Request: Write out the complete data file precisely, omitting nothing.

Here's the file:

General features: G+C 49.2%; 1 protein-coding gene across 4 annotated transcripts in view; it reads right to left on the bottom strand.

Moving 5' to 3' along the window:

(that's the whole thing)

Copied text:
General features: G+C 49.2%; 1 protein-coding gene across 4 annotated transcripts in view; it reads right to left on the bottom strand.

Moving 5' to 3' along the window: